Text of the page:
Michelle Lapierre Mortgage Associate

Michelle Lapierre

Mortgage Associate

213, 4935 55 Ave. NW, Edmonton, Alberta









Reverse Mortgages - The Most Misunderstood Mortgage Product - Forget What You Think You Know


If you are retired or have aging parents, you need to read this newsletter. Before I became a Broker, I flinched at the term "reverse mortgage". Like so many Canadians, much of what I knew about them came from US news and advertisements. These products in the US are completely different than here. In Canada, reverse mortgages are governed far more tightly. In fact, only two banks offer them in Canada and the industry leader has been selling them for over 30 years. 

The more I have learned about reverse mortgages, the more I see them as a key tool for some seniors and their families.  Let's break down some of the most commonly held misconceptions. In my January newsletter I will break out how these mortgages can be used to help mature Canadians stay in their home longer, maintain financial independence, and meet other personal goals.


What Is A Reverse Mortgage?

A reverse mortgage is a way for Canadian howeowners 55 or older to access up to 55% of the value of their home without the standard credit or income qualifying requirements. The amount of equity you can pull out is dependent on your age, property type, and property location.  It is a loan secured against the value of the home, but unlike a traditional home equity line of credit or conventional mortgage, there are no monthly mortgage payments for as long as you live in your home. The interest owing is added to the loan amount and paid out when you sell or move out.


Reverse Mortgage Myths

MYTH #1 - I will lose ownership of my home.

Just like any other mortgage, the home is used to secure the loan. The mortgage lender is registered as a standard charge on the title in first position. The homeowner maintains title ownership and control of their home.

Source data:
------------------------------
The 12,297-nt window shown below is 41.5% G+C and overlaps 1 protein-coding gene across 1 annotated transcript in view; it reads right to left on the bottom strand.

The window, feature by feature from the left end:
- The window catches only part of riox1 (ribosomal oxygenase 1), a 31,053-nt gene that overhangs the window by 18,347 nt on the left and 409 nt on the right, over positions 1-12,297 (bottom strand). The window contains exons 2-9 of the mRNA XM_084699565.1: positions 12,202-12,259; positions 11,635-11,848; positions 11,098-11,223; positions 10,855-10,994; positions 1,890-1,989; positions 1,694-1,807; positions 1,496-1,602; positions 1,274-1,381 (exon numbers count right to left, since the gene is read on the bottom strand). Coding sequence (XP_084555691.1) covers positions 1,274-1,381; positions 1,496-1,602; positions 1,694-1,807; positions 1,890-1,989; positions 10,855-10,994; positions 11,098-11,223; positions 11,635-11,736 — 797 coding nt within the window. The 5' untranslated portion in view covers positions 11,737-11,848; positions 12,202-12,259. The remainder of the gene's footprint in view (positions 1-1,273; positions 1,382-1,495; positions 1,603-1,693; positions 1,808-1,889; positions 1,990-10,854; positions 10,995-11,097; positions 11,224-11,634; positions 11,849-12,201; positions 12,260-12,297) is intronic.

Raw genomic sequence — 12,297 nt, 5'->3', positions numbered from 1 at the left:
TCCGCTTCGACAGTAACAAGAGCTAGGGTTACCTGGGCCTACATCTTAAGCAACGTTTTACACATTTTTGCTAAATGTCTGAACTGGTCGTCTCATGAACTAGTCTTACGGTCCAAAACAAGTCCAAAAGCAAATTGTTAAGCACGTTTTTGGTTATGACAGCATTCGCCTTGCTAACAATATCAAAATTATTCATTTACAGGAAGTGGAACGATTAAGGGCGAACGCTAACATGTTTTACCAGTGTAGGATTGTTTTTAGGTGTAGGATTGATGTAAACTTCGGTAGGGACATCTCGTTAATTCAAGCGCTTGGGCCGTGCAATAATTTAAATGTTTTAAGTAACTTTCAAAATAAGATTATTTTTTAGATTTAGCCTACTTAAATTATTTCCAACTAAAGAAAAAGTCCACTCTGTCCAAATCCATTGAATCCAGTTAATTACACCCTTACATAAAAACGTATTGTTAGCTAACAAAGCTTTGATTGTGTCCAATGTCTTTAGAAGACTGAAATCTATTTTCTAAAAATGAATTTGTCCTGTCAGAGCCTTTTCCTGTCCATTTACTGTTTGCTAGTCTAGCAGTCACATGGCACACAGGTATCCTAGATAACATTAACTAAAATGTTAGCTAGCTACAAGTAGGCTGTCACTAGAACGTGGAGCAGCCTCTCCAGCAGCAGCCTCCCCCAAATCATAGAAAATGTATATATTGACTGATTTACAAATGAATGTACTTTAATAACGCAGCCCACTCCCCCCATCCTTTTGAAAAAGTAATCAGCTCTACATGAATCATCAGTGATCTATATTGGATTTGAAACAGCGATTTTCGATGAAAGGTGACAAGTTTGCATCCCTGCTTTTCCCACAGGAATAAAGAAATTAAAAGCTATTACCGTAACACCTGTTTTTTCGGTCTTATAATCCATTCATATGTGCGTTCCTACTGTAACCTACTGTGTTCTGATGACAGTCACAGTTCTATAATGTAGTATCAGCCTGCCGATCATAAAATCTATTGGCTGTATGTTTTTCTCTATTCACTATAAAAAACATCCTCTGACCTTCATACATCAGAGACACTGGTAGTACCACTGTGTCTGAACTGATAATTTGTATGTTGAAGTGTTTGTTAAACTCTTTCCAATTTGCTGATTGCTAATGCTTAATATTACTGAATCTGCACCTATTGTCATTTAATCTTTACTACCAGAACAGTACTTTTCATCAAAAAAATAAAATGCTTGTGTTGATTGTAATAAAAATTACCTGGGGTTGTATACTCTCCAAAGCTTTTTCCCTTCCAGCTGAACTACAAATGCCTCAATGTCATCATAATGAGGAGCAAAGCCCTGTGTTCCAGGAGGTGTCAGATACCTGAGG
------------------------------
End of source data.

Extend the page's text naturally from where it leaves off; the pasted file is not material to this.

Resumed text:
MYTH #2 - I will owe more money than the house is worth.

99% of clients have equity remaining in the home after the loan is repaid. In the rare event that the home depreciates in value and the loan amount due is more than the sale amount of the property, the lender would cover the difference between the sale price and the loan amount. It is a non-recourse loan. You would never be forced to sell if the amount owing exceeded the value or asked to pay the difference. 

MYTH #3 - The bank can force me to sell or can foreclose at any time.

A reverse mortgage is a lifetime product, and as long as the property taxes and insurance are in good standing, the property remains in good condition, and the homeowner is still living in the home, the loan will not be called even if the house decreases in value.

MYTH #4 - Surviving spouses are stuck paying the loan after the homeowner passes away.

If a homeowner passes away, as long as their surviving spouse is on title to the property, they can choose to remain in the home without having to make a repayment. The loan is due when both applicants move out or the property is sold.

MYTH #5 - I can't get a reverse mortgage if I already have an existing mortgage.

A reverse mortgage can be used for a purchase, for debt consolidation, to pull equity out in a lump sum or in the form of a tax-free monthly income, or to restructure a current mortgage to eliminate monthly payments.

MYTH #6 - Reverse Mortgages are very expensive with high rates so they should only be used as a last resort.

The rates offered are generally more favourable than alternative lenders' rates, as well as those on second mortgages or unsecured loans. They are generally priced slightly higher than a HELOC (Home Equity Line of Credit). But they also have the added benefit of no required monthly payment. This can be a key feature for those trying to live on a fixed pension income or stretch out retirement savings, and well worth the slightly higher rate.

Contact me if you have more questions or would like to explore whether a reverse mortgage may be a fit for you or a loved one.


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